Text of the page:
Shame on me – from the beginning of 2007 to now, I have logged in roughly 18,876 air miles just from relocations alone, covering five cities in three different continents. Such is the irony of being an urban planner in the international development context – our behaviours are inherently contrary to the very principles we espouse. We fly long distances as we lament the escalating global carbon count and gun for short-term projects in disparate corners of the globe while preaching the virtues of developing indigenous solutions. Somehow all these are justified by the belief that our work helps nurture local capacity and will, but do the reports and studies I conduct translate to concrete action that leads to progress? Only time will tell.
I care about my work and carry no regrets for the endeavors I have pursued, but I also have to admit that as of now, the places I have called home—along with their inhabitants—have taught me a lot more than what I have offered them.
For that, I am thankful.
Hanoi continues to surprise me with its multi-faceted urbanism and burgeoning subcultures. The eclectic sights and sounds registered in the past couple weeks have left much food for thought; as the city continues to open its arms to the outside world, it is bombarded by myriads of influences that are either complementary or in conflict with what is perceived as Hanoian or Vietnamese.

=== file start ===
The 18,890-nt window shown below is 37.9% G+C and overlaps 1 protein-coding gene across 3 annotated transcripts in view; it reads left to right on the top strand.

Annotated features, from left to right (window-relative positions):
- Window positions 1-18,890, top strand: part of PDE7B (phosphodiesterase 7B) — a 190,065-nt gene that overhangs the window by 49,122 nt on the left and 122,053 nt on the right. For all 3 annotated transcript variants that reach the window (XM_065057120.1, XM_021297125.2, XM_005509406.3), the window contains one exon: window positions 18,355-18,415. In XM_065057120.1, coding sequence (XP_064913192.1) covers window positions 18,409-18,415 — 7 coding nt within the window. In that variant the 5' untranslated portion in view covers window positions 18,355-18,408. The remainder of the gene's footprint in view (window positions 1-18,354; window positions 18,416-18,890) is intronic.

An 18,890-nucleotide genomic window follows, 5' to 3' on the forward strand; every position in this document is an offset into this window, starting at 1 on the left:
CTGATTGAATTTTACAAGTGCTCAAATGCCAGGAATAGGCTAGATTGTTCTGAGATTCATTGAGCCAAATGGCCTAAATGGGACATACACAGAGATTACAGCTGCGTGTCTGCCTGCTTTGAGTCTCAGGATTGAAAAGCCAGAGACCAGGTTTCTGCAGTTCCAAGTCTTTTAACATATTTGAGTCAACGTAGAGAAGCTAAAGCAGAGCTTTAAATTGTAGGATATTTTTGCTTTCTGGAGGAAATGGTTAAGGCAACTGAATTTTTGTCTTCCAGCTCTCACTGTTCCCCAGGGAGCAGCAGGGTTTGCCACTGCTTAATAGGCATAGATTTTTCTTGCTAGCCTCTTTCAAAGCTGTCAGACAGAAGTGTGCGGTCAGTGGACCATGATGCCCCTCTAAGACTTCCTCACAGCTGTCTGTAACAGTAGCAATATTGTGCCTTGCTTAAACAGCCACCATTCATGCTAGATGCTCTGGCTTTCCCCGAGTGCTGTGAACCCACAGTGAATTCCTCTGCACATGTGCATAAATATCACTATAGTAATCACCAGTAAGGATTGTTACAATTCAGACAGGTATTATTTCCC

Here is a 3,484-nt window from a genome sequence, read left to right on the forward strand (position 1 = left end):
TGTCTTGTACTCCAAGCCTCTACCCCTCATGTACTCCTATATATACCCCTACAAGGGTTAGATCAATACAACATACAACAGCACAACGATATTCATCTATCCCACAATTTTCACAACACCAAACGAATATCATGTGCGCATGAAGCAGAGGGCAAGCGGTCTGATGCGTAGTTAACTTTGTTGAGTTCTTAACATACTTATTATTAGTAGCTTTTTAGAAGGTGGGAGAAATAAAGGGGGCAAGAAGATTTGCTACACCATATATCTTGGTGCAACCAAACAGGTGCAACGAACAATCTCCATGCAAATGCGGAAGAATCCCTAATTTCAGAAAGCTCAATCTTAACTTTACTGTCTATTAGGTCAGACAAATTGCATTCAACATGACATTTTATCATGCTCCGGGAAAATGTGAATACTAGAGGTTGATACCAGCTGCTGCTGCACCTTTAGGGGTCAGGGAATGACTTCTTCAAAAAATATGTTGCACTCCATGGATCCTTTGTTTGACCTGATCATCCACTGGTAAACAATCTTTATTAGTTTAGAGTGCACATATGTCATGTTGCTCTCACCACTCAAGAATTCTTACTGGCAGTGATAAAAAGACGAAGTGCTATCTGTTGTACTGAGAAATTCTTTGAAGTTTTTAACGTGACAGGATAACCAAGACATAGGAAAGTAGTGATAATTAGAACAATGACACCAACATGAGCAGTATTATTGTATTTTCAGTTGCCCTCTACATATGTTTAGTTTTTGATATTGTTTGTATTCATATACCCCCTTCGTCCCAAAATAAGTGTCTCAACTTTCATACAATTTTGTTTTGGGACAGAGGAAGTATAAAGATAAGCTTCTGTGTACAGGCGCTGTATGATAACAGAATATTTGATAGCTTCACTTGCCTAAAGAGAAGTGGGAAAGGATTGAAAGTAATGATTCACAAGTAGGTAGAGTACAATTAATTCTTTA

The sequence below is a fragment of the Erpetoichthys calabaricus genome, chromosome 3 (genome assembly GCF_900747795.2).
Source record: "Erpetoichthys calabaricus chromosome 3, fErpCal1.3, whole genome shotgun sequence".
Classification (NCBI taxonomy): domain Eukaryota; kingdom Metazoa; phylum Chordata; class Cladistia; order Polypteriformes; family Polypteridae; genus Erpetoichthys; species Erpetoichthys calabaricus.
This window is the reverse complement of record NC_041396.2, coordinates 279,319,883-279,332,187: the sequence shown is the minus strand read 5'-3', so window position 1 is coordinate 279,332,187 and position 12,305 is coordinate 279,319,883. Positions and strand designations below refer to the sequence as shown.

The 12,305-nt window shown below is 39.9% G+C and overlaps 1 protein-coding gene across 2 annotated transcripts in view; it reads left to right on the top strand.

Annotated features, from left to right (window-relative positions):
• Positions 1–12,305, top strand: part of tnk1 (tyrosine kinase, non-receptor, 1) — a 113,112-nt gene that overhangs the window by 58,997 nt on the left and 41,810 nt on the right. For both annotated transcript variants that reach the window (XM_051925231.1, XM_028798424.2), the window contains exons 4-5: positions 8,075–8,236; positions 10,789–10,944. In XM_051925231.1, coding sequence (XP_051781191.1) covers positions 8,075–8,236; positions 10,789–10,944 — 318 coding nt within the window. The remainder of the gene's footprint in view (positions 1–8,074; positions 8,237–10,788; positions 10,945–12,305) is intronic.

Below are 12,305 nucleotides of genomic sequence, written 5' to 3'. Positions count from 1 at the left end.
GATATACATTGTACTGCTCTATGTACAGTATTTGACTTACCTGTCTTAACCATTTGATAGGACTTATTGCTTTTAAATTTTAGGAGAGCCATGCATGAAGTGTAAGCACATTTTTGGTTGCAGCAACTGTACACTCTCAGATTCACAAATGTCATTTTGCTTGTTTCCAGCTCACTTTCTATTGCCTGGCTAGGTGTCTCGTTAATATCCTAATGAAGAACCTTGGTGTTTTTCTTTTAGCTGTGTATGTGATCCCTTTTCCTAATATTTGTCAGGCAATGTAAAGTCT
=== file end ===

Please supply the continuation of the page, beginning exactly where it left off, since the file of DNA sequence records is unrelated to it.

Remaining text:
But what is Hanoian or Vietnamese? As I did deeper I was inevitably reminded that places and the identities tied to them are not fixed in time. They evolve with time and circumstances: baguettes and coffee that were once consumed by French colonialists had become staples of Vietnamese life; movements such as hip hop and rock, though foreign in origins, are manifesting in forms that are distinctive to Vietnam and thus are becoming parts of the country’s cultural palette; I too, expatriate and all, have merged into Hanoi’s urban fabric over a short span of six-months. As such, we are all part of the amorphous localities we reside in regardless of our backgrounds, beliefs, and interests.
Now if only we can live harmoniously with one another and work together for the good of the societies we are based in.
I can hope, right?